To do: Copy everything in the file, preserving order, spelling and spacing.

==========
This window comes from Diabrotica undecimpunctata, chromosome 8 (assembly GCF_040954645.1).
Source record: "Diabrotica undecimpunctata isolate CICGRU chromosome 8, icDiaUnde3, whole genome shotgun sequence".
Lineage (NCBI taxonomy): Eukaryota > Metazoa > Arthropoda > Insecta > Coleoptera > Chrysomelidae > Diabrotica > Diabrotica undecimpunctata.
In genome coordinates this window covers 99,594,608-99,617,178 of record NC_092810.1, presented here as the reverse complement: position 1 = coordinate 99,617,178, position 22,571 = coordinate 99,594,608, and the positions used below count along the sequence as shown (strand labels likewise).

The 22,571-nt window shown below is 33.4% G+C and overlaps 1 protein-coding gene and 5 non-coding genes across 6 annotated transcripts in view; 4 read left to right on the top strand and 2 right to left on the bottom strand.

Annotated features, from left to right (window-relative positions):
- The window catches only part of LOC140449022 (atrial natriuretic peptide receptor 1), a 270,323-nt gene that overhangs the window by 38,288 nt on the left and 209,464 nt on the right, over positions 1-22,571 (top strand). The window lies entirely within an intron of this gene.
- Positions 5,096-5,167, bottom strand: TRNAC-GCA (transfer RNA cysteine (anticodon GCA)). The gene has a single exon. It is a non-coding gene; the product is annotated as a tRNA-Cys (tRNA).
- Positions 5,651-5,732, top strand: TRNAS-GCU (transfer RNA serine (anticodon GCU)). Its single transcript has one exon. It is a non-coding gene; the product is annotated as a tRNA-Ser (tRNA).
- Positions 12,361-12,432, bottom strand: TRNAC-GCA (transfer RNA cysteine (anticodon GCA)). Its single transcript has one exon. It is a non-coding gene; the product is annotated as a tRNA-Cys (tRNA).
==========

This window comes from Diabrotica undecimpunctata, chromosome 8 (assembly GCF_040954645.1).
Source record: "Diabrotica undecimpunctata isolate CICGRU chromosome 8, icDiaUnde3, whole genome shotgun sequence".
Lineage (NCBI taxonomy): Eukaryota > Metazoa > Arthropoda > Insecta > Coleoptera > Chrysomelidae > Diabrotica > Diabrotica undecimpunctata.
In genome coordinates this window covers 99,594,608-99,617,178 of record NC_092810.1, presented here as the reverse complement: position 1 = coordinate 99,617,178, position 22,571 = coordinate 99,594,608, and the positions used below count along the sequence as shown (strand labels likewise).

The 22,571-nt window shown below is 33.4% G+C and overlaps 1 protein-coding gene and 5 non-coding genes across 6 annotated transcripts in view; 4 read left to right on the top strand and 2 right to left on the bottom strand.

Annotated features, from left to right (window-relative positions):
- The window catches only part of LOC140449022 (atrial natriuretic peptide receptor 1), a 270,323-nt gene that overhangs the window by 38,288 nt on the left and 209,464 nt on the right, over positions 1-22,571 (top strand). The window lies entirely within an intron of this gene.
- Positions 5,096-5,167, bottom strand: TRNAC-GCA (transfer RNA cysteine (anticodon GCA)). The gene has a single exon. It is a non-coding gene; the product is annotated as a tRNA-Cys (tRNA).
- Positions 5,651-5,732, top strand: TRNAS-GCU (transfer RNA serine (anticodon GCU)). Its single transcript has one exon. It is a non-coding gene; the product is annotated as a tRNA-Ser (tRNA).
- Positions 12,361-12,432, bottom strand: TRNAC-GCA (transfer RNA cysteine (anticodon GCA)). Its single transcript has one exon. It is a non-coding gene; the product is annotated as a tRNA-Cys (tRNA).